No branch of science proclaims God’s greatness and man’s insignificance more eloquently than astronomy. The simple fact that distances must be reckoned in light-years (the distance that light travels in a year) illustrates the point. Light travels 186,000 miles per second, and there are 31.5 million seconds in a year, so light travels roughly six trillion miles in a single year! Yet some stars are billions of light-years from the earth. No wonder we call such computation astronomical.
One would almost imagine that God is too busy running the universe that he would have the time to take part in any of our lives. Sometimes we have the tendency to think of Him as a busy and distant father who is so involved in his work of running the “big things” that he has little time for His family (children). David knows better though; God is not too busy for us. We are always on his mind.
“son of man” – emphasizes the frail mortality of the human. David’s question is, “Why does an infinite God even care about mortal man?” The answer is found in Jesus… Jesus referred to himself as the son of man. In fact, this term is Jesus' favorite self-designation, and it indicates the true meaning of his identity and ministry:
“care for him” – This means pay attention, to visit, to look after. God cares so much for humanity that he became human, the lowest of humans and gave his life as a ransom so we could forever be in fellowship with our loving Creator.
“You have made him…” Talking about humanity. We are created by God. We are not an afterthought or an accident of nature, but we are a beautifully crafted creation of God. (Genesis 1:26-27)
“a little lower” … in the created order we are created a little lower than the divine beings. This is a position of distinction and honor. God has placed humanity in the highest position of honor over all earthly creatures. We are a little lower than heavenly beings, but God has put us in a place of honor. If we are not in awe of the fact that God cares for humanity, then certainly it is awe-inspiring to know that we are exalted to a place of honor.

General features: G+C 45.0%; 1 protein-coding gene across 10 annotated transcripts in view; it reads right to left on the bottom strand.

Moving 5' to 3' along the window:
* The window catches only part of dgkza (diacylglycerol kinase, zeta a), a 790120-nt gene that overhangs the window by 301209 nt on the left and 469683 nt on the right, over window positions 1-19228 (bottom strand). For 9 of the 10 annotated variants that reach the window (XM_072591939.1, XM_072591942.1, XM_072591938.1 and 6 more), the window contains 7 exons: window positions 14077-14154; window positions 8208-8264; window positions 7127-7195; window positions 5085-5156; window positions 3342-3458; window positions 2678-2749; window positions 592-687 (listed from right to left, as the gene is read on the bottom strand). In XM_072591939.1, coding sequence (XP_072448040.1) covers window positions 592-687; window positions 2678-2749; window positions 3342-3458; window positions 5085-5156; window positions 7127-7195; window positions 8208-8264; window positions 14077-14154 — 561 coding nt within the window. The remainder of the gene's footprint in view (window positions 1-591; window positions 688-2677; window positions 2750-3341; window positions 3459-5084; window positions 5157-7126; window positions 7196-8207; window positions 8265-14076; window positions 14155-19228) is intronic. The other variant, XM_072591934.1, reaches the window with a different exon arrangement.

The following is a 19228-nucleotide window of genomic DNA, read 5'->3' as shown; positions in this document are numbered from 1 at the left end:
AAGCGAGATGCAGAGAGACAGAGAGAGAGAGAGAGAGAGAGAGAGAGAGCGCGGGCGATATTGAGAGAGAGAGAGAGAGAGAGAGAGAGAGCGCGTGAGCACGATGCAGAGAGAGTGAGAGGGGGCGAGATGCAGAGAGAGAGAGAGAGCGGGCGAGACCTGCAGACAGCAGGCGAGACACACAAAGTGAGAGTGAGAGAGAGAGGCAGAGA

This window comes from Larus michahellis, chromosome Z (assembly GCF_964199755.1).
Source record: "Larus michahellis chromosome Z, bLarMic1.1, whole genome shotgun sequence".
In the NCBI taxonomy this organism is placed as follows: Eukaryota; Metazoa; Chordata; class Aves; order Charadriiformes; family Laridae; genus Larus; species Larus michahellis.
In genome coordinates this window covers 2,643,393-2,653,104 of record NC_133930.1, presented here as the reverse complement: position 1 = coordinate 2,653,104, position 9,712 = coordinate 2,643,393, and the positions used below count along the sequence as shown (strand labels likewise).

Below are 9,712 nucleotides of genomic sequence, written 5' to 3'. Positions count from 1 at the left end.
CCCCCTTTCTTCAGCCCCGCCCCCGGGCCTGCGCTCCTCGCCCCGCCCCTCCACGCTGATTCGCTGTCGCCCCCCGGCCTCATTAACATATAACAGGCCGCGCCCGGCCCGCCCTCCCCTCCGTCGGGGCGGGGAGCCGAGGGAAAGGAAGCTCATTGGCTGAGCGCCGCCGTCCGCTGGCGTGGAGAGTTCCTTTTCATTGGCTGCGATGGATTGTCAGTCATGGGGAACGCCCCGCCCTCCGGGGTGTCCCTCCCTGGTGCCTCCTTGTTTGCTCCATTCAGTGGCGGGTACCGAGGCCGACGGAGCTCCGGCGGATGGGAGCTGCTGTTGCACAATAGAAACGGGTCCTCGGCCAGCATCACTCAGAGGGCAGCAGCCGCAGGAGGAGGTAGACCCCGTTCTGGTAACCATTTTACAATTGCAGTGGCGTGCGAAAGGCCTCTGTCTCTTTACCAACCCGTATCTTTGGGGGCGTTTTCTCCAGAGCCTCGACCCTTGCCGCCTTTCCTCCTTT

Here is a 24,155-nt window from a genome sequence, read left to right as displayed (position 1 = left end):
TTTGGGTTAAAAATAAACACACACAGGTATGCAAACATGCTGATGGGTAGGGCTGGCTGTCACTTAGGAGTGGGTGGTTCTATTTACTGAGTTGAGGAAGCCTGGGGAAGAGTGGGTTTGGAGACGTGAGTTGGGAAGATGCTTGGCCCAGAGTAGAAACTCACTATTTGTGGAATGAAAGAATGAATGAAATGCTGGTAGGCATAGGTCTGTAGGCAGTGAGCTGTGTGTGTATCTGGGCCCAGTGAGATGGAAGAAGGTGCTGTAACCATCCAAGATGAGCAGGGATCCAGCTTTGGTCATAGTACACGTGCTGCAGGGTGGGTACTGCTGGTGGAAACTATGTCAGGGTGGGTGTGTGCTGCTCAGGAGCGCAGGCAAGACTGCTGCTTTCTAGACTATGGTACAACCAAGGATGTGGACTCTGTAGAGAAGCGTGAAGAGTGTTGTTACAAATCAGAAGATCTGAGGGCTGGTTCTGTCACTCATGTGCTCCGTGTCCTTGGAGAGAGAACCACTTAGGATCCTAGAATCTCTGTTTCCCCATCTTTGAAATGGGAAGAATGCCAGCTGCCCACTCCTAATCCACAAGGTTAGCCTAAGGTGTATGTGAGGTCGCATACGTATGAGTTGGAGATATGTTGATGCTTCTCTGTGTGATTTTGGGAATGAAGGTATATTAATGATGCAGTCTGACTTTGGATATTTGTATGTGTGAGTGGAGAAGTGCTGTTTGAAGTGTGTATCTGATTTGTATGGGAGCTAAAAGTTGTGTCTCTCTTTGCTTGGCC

“crowned with glory and honor” … God has placed on our heads the right to be his Kingly representatives. We have the honor of bearing the image of God since we are made in his likeness. We represent God… Let that sink in a bit. I would imagine this would help you determine how you live your life here on earth.
“You have given him dominion…” God has appointed humanity to have authority and rule over His creation. This does not mean abusive, careless and dictatorial authority but as one who is lovingly and carefully tending for someone else’s belongings. (Genesis 1:26-28)
If it wasn’t enough to be thought of and cared for by God, and placed in a position of honor, we are also given charge to care for His creation. He has entrusted us with all He has created.
I am truly amazed by God and this Psalm reflects my heart. In the scope of the eternity, the universe and even this small sphere we live on called earth we may seem so small and insignificant. Regardless of how we may feel God doesn’t see us as this way. He sees us as His beautiful children, whom He has loved so much that He sent His son Jesus to the earth to redeem us from the shackles of sin, and as a result, He has entrusted everything to us. He has done this not because we are worthy, but because He is good.